Utah far out-skates, out-skis and out-slides most states when it comes to producing U.S. Winter Olympic athletes — but just missed the medal podium for best of the best, according to the U.S. Census Bureau.

The statistics agency decided to slalom into the Olympics on Wednesday by figuring out which states produce the most Winter Olympians overall, and which have the most per capita.

Utah finished fourth for the rate of Olympians per resident, and fifth for total athletes overall in the current Games.

The bureau said the Beehive State is home to 16 of the current Games’ 244 U.S. athletes. That amounts to 5.2 Olympians per million residents.

It notes that Colorado produced the most total athletes: 31. It was followed by California, 22; Minnesota, 20; and New York, 19.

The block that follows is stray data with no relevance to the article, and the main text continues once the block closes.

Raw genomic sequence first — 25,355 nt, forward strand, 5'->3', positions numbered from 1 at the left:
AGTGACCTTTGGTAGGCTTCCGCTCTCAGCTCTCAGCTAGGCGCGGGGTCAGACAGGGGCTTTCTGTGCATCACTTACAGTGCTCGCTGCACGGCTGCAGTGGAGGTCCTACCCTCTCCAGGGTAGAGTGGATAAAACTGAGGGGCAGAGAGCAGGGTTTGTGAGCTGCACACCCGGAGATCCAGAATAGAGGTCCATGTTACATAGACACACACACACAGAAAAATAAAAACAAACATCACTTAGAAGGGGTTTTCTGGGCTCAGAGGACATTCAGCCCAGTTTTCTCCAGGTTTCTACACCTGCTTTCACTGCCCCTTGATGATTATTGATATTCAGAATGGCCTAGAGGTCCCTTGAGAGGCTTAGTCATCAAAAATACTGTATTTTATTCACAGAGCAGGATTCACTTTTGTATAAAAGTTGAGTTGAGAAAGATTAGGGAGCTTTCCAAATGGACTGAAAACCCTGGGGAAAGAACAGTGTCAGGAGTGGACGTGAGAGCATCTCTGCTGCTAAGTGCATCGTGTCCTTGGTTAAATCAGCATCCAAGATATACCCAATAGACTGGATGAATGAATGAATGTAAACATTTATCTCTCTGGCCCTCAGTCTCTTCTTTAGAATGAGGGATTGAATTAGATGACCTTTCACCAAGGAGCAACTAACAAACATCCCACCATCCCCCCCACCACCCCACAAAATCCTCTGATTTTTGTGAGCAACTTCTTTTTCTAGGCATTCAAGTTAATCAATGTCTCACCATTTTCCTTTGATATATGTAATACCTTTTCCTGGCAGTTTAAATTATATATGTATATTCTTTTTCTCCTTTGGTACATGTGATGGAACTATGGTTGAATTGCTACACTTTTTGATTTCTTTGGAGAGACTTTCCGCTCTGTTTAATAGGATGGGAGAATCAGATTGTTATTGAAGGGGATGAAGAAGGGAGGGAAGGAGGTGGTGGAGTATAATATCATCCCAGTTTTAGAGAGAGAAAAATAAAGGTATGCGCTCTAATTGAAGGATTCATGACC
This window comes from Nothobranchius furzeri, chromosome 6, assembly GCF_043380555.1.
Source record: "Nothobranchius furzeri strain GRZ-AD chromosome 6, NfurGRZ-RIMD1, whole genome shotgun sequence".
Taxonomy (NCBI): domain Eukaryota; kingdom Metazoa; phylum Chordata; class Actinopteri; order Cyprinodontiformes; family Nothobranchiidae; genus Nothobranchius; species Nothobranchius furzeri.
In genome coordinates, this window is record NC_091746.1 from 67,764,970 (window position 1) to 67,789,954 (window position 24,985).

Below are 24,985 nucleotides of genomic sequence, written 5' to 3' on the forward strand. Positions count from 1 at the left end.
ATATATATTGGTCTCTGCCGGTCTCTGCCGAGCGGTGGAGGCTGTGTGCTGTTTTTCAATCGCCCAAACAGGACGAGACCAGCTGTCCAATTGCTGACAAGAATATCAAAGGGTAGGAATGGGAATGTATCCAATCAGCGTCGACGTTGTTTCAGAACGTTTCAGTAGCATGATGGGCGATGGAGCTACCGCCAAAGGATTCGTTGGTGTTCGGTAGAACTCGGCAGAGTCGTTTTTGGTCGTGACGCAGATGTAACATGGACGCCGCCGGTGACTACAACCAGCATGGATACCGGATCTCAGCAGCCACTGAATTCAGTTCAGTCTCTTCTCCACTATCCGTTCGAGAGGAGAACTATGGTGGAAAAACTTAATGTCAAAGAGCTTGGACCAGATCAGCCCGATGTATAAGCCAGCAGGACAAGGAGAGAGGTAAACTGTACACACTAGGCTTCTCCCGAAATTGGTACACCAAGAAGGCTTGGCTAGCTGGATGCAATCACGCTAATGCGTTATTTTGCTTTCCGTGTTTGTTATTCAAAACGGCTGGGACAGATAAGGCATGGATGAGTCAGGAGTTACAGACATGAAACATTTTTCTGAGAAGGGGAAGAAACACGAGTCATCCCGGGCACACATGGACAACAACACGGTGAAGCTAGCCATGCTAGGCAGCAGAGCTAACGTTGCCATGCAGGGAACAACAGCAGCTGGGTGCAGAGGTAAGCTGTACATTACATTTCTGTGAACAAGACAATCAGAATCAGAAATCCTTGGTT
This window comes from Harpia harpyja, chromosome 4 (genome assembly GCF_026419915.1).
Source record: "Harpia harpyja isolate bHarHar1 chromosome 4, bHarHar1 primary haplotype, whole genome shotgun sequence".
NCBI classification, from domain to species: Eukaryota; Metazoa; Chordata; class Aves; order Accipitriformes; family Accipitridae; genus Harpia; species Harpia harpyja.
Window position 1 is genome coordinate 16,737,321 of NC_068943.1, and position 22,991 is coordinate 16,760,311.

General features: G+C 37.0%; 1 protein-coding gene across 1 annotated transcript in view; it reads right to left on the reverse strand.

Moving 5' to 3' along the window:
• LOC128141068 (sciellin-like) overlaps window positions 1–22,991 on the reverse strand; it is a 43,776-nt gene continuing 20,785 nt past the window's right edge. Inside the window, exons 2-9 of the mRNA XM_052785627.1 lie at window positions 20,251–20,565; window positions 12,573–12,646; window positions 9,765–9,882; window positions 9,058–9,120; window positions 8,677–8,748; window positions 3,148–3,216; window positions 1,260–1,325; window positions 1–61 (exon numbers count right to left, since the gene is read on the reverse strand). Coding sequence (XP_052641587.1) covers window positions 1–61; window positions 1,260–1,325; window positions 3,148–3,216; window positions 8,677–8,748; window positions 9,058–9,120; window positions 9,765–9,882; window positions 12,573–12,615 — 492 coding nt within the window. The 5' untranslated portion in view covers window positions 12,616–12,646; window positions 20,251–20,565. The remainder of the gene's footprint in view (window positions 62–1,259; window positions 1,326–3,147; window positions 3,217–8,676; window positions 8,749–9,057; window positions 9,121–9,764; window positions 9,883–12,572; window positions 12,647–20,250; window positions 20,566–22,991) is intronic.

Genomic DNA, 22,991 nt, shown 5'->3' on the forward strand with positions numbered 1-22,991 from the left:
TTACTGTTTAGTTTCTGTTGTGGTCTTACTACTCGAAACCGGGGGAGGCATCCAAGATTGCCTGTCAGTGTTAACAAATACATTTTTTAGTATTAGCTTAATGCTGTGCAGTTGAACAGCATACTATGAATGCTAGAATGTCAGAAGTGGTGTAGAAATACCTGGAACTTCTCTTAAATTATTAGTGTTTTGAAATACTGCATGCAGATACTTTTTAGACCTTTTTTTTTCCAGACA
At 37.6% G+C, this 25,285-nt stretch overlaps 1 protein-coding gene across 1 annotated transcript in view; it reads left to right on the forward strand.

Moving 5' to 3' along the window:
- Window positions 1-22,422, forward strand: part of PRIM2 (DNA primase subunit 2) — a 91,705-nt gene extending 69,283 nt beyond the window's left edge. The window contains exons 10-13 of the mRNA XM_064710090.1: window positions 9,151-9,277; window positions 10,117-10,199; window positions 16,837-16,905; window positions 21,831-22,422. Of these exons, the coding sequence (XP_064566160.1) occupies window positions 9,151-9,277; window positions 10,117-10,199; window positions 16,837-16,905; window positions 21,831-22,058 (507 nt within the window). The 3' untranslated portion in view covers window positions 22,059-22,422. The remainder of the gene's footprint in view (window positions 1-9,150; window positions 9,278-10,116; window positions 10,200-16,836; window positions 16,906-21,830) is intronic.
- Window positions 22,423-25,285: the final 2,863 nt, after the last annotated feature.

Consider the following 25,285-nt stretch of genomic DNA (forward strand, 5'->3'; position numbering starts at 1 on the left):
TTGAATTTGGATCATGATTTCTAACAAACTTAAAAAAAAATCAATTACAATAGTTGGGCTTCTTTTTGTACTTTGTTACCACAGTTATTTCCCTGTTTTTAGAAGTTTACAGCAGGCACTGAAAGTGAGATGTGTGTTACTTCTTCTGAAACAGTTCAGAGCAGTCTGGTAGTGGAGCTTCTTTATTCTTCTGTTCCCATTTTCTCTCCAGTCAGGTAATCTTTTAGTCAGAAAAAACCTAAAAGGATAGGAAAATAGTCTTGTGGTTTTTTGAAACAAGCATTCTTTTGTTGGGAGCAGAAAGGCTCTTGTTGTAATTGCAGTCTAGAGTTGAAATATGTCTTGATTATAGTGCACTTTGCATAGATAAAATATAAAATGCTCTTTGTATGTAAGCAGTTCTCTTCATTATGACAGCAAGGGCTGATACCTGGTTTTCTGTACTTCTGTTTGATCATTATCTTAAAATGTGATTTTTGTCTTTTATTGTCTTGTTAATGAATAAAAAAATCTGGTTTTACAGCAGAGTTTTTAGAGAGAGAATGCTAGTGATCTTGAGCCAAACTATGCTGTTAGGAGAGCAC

When it comes to the rate of Olympians per resident, Vermont was by far the winner: 24.1 per million residents (it had 15 Olympic athletes overall, one behind Utah, but has a population of just 600,000 compared with Utah’s 3.1 million).

Behind it for the top rates were Alaska, 9.5 per million residents; Colorado, 5.5; and Utah and Wyoming tied at 5.2.

The Census Bureau said that while states with large populations contributed many Olympians, most come from less-populous states. About 7 of every 10 athletes come from states with fewer than 10 million residents.

The nine largest-population states (California, Texas, Florida, New York, Pennsylvania, Illinois, Ohio, Georgia and North Carolina) account for more than half the total U.S. population, but contributed only 3 of every 10 Olympians, it said.

The Census also listed some numbers that it said may show some reasons Colorado has the most Winter Olympians.

Colorado is the No. 1 state for skiing establishments: 40. Also, Colorado’s workforce has one of the highest numbers of coaches, umpires and professional athletes per capita — about 2,000 per million population.